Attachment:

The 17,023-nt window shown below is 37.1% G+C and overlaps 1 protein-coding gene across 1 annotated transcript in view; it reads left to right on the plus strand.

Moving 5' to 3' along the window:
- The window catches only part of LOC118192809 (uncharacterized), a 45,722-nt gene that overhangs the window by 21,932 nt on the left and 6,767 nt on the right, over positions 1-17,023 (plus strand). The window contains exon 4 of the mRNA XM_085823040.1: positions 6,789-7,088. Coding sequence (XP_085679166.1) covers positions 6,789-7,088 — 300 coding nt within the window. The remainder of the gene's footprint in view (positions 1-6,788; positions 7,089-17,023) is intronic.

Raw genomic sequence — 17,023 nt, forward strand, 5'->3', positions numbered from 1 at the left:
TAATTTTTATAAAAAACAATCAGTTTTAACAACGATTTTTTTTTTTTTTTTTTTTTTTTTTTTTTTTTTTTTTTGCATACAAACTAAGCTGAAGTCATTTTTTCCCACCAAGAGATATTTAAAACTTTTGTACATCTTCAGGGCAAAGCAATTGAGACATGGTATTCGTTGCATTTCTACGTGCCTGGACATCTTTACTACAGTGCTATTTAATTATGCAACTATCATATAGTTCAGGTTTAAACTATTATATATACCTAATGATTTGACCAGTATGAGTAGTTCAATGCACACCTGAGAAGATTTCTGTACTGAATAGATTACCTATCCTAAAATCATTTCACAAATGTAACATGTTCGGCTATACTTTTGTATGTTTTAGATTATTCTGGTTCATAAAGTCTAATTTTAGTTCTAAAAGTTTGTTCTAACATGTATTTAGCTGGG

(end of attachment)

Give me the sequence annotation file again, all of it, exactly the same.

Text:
The 17,023-nt window shown below is 37.1% G+C and overlaps 1 protein-coding gene across 1 annotated transcript in view; it reads left to right on the plus strand.

Moving 5' to 3' along the window:
- The window catches only part of LOC118192809 (uncharacterized), a 45,722-nt gene that overhangs the window by 21,932 nt on the left and 6,767 nt on the right, over positions 1-17,023 (plus strand). The window contains exon 4 of the mRNA XM_085823040.1: positions 6,789-7,088. Coding sequence (XP_085679166.1) covers positions 6,789-7,088 — 300 coding nt within the window. The remainder of the gene's footprint in view (positions 1-6,788; positions 7,089-17,023) is intronic.

Raw genomic sequence — 17,023 nt, forward strand, 5'->3', positions numbered from 1 at the left:
TAATTTTTATAAAAAACAATCAGTTTTAACAACGATTTTTTTTTTTTTTTTTTTTTTTTTTTTTTTTTTTTTTTGCATACAAACTAAGCTGAAGTCATTTTTTCCCACCAAGAGATATTTAAAACTTTTGTACATCTTCAGGGCAAAGCAATTGAGACATGGTATTCGTTGCATTTCTACGTGCCTGGACATCTTTACTACAGTGCTATTTAATTATGCAACTATCATATAGTTCAGGTTTAAACTATTATATATACCTAATGATTTGACCAGTATGAGTAGTTCAATGCACACCTGAGAAGATTTCTGTACTGAATAGATTACCTATCCTAAAATCATTTCACAAATGTAACATGTTCGGCTATACTTTTGTATGTTTTAGATTATTCTGGTTCATAAAGTCTAATTTTAGTTCTAAAAGTTTGTTCTAACATGTATTTAGCTGGG